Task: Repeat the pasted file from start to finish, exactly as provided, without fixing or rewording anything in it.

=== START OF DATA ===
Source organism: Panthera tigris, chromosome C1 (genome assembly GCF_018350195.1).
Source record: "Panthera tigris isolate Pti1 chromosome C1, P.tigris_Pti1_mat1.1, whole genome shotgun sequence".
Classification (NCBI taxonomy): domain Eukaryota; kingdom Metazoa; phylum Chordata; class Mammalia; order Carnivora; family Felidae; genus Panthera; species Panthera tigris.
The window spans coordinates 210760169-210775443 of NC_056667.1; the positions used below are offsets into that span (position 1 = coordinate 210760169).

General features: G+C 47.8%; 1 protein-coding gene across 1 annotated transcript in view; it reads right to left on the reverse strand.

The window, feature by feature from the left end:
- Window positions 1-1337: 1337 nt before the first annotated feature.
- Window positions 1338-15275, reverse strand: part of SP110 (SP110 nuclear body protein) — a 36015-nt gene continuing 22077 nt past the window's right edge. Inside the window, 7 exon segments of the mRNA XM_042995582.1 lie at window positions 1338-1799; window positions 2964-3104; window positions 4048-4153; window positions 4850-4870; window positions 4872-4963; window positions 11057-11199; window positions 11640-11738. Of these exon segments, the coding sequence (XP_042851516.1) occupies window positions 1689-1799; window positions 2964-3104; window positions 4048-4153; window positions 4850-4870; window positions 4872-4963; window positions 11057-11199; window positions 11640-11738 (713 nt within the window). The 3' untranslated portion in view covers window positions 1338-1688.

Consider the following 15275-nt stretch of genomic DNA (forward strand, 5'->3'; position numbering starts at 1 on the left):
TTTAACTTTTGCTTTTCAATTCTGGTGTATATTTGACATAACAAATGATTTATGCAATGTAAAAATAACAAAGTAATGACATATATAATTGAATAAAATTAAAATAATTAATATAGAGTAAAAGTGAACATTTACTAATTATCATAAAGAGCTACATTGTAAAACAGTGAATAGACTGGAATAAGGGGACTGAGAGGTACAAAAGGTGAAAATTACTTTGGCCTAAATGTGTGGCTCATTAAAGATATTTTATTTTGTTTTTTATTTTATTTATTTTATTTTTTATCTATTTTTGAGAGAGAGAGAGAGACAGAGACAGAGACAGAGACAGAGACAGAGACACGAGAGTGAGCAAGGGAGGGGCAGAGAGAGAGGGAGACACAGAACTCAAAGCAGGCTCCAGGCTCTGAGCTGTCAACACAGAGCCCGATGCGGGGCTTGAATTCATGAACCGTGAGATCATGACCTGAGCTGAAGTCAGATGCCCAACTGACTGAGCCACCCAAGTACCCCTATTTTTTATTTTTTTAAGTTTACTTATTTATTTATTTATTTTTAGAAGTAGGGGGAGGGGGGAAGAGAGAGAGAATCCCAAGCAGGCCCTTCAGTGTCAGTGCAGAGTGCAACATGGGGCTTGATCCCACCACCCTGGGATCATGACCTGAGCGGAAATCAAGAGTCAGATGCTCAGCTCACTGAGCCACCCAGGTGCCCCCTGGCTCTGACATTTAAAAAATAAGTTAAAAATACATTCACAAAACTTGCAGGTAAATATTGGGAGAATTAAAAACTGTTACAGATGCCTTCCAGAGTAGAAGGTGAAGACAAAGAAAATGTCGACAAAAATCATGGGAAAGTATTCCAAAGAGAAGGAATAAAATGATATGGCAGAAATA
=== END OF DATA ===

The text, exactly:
Source organism: Panthera tigris, chromosome C1 (genome assembly GCF_018350195.1).
Source record: "Panthera tigris isolate Pti1 chromosome C1, P.tigris_Pti1_mat1.1, whole genome shotgun sequence".
Classification (NCBI taxonomy): domain Eukaryota; kingdom Metazoa; phylum Chordata; class Mammalia; order Carnivora; family Felidae; genus Panthera; species Panthera tigris.
The window spans coordinates 210760169-210775443 of NC_056667.1; the positions used below are offsets into that span (position 1 = coordinate 210760169).

General features: G+C 47.8%; 1 protein-coding gene across 1 annotated transcript in view; it reads right to left on the reverse strand.

The window, feature by feature from the left end:
- Window positions 1-1337: 1337 nt before the first annotated feature.
- Window positions 1338-15275, reverse strand: part of SP110 (SP110 nuclear body protein) — a 36015-nt gene continuing 22077 nt past the window's right edge. Inside the window, 7 exon segments of the mRNA XM_042995582.1 lie at window positions 1338-1799; window positions 2964-3104; window positions 4048-4153; window positions 4850-4870; window positions 4872-4963; window positions 11057-11199; window positions 11640-11738. Of these exon segments, the coding sequence (XP_042851516.1) occupies window positions 1689-1799; window positions 2964-3104; window positions 4048-4153; window positions 4850-4870; window positions 4872-4963; window positions 11057-11199; window positions 11640-11738 (713 nt within the window). The 3' untranslated portion in view covers window positions 1338-1688.

Consider the following 15275-nt stretch of genomic DNA (forward strand, 5'->3'; position numbering starts at 1 on the left):
TTTAACTTTTGCTTTTCAATTCTGGTGTATATTTGACATAACAAATGATTTATGCAATGTAAAAATAACAAAGTAATGACATATATAATTGAATAAAATTAAAATAATTAATATAGAGTAAAAGTGAACATTTACTAATTATCATAAAGAGCTACATTGTAAAACAGTGAATAGACTGGAATAAGGGGACTGAGAGGTACAAAAGGTGAAAATTACTTTGGCCTAAATGTGTGGCTCATTAAAGATATTTTATTTTGTTTTTTATTTTATTTATTTTATTTTTTATCTATTTTTGAGAGAGAGAGAGAGACAGAGACAGAGACAGAGACAGAGACAGAGACACGAGAGTGAGCAAGGGAGGGGCAGAGAGAGAGGGAGACACAGAACTCAAAGCAGGCTCCAGGCTCTGAGCTGTCAACACAGAGCCCGATGCGGGGCTTGAATTCATGAACCGTGAGATCATGACCTGAGCTGAAGTCAGATGCCCAACTGACTGAGCCACCCAAGTACCCCTATTTTTTATTTTTTTAAGTTTACTTATTTATTTATTTATTTTTAGAAGTAGGGGGAGGGGGGAAGAGAGAGAGAATCCCAAGCAGGCCCTTCAGTGTCAGTGCAGAGTGCAACATGGGGCTTGATCCCACCACCCTGGGATCATGACCTGAGCGGAAATCAAGAGTCAGATGCTCAGCTCACTGAGCCACCCAGGTGCCCCCTGGCTCTGACATTTAAAAAATAAGTTAAAAATACATTCACAAAACTTGCAGGTAAATATTGGGAGAATTAAAAACTGTTACAGATGCCTTCCAGAGTAGAAGGTGAAGACAAAGAAAATGTCGACAAAAATCATGGGAAAGTATTCCAAAGAGAAGGAATAAAATGATATGGCAGAAATA